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Tag: reviews

First Conspiratopia Review!

Yesterday brought the first review of my latest book, Conspiratopia, via a blogger in Croatia who runs a book review WordPress site called Soph’s Book World.

Here’s a direct link to the review, an archived version, and a copy on Goodreads. Since it’s a short review (and a short book!), I thought it appropriate to copy the whole thing here for future reference. Soph’s Book World gave the book 4/5 stars:

I must admit satire is not my usual pick (as a matter of fact, I haven’t read something like this since high school), but, as shallow as it might sound, that gorgeous cover drew me in. And I was pleasantly surprised.

Our main character is just a normal dude, jobless, living with his mother and playing games all day, and he doesn’t mind it that much. However, when he stumbles upon a great job, which is taking surveys for a bunch of money, of course he doesn’t decline. So what if he has to give out a bunch of his personal info, at least he got free VR glasses and a pizza! But soon he finds out it would’ve been better if he signed a deal with the devil himself.

This was such an interesting book and definitely a breath of fresh air in comparison to my usual romances and fantasies. I would say if you’re also like me and don’t really know much about satire (or conspiracy theories), you might enjoy this.

This definitely made me think of myself, as I also do surveys for money in my free time and I also have all those apps where you spend hours upon hours playing games for a few cents. So I just might not be that different from our main character lol.

To summarize, this was a very interesting and quick read and even though it might seem as a harmless fictional story, it has a deeper meaning. The way you portray it comes to you. I quite enjoyed it and if you think this is the content you might like, definitely pick it up!

Very nice review, and it’s heartening to hear that the reviewer liked it, despite not being too steeped in satire as a genre, or conspiracy theories. I hope to have a few other bloggers who will publish reviews as well in the coming weeks.

If you’re a blogger, podcaster, or social media influencer who would like a digital copy of the book for review, please let me know. You can contact me at the Lost Books site.

Also, the book is available as an NFT. Here are more details!

C.S. Lewis’ ‘Perelandra’

It was a slog, but I finally finished reading book two of C.S. Lewis’ Cosmic Trilogy, Perelandra.

Before I dive into thoughts on the book, I just wanted to capture two passages that I dog-eared the pages of while reading.

“One joy was expected and another was given.”


“But when you gave into the thing, gave yourself up to it, there was no burden to be borne. It became not a load, but a medium, a sort of splendour as of eatable, drinkable, breathable gold, which fed you and carried you and not only poured into you but out from you as well.”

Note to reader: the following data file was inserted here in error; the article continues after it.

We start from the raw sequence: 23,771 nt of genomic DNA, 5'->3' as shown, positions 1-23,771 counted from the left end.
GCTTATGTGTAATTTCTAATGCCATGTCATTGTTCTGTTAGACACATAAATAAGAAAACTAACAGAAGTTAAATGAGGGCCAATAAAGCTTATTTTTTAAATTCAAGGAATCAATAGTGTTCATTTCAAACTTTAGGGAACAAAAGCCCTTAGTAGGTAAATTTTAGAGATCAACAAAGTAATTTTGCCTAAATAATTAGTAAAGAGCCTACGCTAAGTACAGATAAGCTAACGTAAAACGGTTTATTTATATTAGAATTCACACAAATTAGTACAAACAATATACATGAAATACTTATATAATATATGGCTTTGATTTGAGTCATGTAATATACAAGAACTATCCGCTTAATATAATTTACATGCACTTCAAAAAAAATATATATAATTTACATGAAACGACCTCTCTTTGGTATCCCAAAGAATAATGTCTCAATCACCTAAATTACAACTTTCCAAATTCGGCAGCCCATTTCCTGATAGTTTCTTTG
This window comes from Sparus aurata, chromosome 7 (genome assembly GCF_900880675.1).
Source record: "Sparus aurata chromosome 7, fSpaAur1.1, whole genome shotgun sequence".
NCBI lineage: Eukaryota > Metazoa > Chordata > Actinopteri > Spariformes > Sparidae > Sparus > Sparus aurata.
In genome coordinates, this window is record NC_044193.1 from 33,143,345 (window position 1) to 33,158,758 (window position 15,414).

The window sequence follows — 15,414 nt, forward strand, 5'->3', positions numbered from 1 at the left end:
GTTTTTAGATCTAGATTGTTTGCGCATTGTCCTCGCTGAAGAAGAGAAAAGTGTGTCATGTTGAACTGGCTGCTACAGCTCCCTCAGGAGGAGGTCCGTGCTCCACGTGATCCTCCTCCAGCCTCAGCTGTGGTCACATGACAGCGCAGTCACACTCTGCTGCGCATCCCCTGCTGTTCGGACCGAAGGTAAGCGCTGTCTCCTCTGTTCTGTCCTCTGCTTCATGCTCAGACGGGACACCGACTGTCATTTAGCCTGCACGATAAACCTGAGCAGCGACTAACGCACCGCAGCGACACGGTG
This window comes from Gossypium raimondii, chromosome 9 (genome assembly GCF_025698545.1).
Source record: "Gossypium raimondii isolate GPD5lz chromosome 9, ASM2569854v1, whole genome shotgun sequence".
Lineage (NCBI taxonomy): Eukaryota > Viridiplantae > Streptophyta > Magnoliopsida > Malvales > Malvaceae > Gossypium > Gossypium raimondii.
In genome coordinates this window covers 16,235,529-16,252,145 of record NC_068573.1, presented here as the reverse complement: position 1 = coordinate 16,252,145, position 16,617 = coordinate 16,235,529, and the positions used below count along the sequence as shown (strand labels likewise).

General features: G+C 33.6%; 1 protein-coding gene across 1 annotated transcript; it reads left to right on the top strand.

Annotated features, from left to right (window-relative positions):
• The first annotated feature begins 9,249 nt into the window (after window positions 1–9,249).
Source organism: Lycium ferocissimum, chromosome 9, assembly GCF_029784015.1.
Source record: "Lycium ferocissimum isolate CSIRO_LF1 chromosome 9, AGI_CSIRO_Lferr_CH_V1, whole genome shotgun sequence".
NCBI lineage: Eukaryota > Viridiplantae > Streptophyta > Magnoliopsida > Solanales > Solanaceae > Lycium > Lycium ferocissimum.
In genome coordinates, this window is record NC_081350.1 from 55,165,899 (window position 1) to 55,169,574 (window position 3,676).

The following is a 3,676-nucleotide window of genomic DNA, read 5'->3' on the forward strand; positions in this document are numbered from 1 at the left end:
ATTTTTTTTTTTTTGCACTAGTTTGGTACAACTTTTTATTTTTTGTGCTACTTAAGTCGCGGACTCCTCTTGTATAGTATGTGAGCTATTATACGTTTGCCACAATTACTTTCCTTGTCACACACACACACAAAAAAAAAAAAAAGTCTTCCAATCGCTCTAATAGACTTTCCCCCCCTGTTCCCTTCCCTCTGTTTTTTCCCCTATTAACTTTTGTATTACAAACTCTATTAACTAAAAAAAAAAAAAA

Lewis spends a great deal of time on this idea of the joy that was expected versus the joy that was given, and how clinging to the expected, versus accepting what was given, is part of the root of evil.

In fact, basically the whole book is one long diatribe about morality and the nature of good and evil, as the main character, Ransom, attempts to prevent another Biblical Fall in the Edenic paradise of the planet Venus.

I liked the first book, Out of the Silent Planet, quite a bit more than I liked Perelandra. There are some cool bits, don’t get me wrong. But overall, the ponderousness of the whole thing makes for a slow and boring read. And the last chapter is kind of the epitome of the whole thing. What I liked more in the first book, OotSP, is that there’s more emphasis on exploring the world, and the encounters with all the cool creatures and stuff that live there. There’s some of that in P as well, to be sure, but it’s overshadowed by Lewis’ heavy-handed thoughts on “God and stuff.”

I would say that probably the main reason to read these books, for me (and I think I will skip the final book in the trilogy, That Hideous Strength – though I read it decades ago), is that you can clearly see Lewis’ imagination rehearsing a lot of elements of what will become Narnia. And for that, it is probably worth the price of admission for die-hard fans. Luckily, I think Lewis toned down all the god-stuff quite a bit in the Narnia books, or else focused it in a way that’s rather more palatable amidst all the other adventures. In either case, it’s still interesting at times to see the man’s struggles with and testament to Faith, etc. But I care a lot less about those topics in the forms that he chooses to describe them than I perhaps once did. A lot of the questions he’s grappling with here are, I guess, simply resolved for me, so intricately unwrapping them is a bit blah in the end. Plus it seems very old-fashioned to me to cling to these things only within the narrow frame of Christianity, when we have so much more global cultural legacy to examine and inherit. But that’s just me.

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